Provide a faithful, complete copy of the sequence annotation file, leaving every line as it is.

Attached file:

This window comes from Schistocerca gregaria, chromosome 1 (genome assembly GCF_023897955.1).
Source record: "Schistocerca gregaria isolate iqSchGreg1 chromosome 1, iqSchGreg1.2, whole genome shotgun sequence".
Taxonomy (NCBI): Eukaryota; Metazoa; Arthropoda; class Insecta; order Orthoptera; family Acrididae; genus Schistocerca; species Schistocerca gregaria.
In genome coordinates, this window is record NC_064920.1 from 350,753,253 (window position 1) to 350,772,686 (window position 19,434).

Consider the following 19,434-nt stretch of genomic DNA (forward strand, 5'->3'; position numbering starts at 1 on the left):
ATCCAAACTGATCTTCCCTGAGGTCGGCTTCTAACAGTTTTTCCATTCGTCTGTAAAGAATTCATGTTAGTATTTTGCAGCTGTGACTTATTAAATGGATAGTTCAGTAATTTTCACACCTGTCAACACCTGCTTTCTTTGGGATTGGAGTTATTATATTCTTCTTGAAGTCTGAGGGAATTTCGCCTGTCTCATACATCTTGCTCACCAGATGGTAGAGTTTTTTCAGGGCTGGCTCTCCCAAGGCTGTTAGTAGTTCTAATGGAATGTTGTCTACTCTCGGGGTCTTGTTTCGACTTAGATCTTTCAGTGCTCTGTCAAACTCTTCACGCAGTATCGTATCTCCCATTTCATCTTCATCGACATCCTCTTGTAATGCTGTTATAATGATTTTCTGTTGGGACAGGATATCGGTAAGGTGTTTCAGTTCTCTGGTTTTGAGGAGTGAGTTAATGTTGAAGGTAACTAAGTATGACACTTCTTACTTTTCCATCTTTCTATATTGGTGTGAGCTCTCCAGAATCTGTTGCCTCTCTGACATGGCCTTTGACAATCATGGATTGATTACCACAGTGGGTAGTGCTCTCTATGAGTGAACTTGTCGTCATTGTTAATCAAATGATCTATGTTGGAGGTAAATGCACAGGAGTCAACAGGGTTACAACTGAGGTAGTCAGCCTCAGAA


This window comes from Schistocerca gregaria, chromosome 1 (genome assembly GCF_023897955.1).
Source record: "Schistocerca gregaria isolate iqSchGreg1 chromosome 1, iqSchGreg1.2, whole genome shotgun sequence".
Taxonomy (NCBI): Eukaryota; Metazoa; Arthropoda; class Insecta; order Orthoptera; family Acrididae; genus Schistocerca; species Schistocerca gregaria.
In genome coordinates, this window is record NC_064920.1 from 350,753,253 (window position 1) to 350,772,686 (window position 19,434).

Consider the following 19,434-nt stretch of genomic DNA (forward strand, 5'->3'; position numbering starts at 1 on the left):
ATCCAAACTGATCTTCCCTGAGGTCGGCTTCTAACAGTTTTTCCATTCGTCTGTAAAGAATTCATGTTAGTATTTTGCAGCTGTGACTTATTAAATGGATAGTTCAGTAATTTTCACACCTGTCAACACCTGCTTTCTTTGGGATTGGAGTTATTATATTCTTCTTGAAGTCTGAGGGAATTTCGCCTGTCTCATACATCTTGCTCACCAGATGGTAGAGTTTTTTCAGGGCTGGCTCTCCCAAGGCTGTTAGTAGTTCTAATGGAATGTTGTCTACTCTCGGGGTCTTGTTTCGACTTAGATCTTTCAGTGCTCTGTCAAACTCTTCACGCAGTATCGTATCTCCCATTTCATCTTCATCGACATCCTCTTGTAATGCTGTTATAATGATTTTCTGTTGGGACAGGATATCGGTAAGGTGTTTCAGTTCTCTGGTTTTGAGGAGTGAGTTAATGTTGAAGGTAACTAAGTATGACACTTCTTACTTTTCCATCTTTCTATATTGGTGTGAGCTCTCCAGAATCTGTTGCCTCTCTGACATGGCCTTTGACAATCATGGATTGATTACCACAGTGGGTAGTGCTCTCTATGAGTGAACTTGTCGTCATTGTTAATCAAATGATCTATGTTGGAGGTAAATGCACAGGAGTCAACAGGGTTACAACTGAGGTAGTCAGCCTCAGAA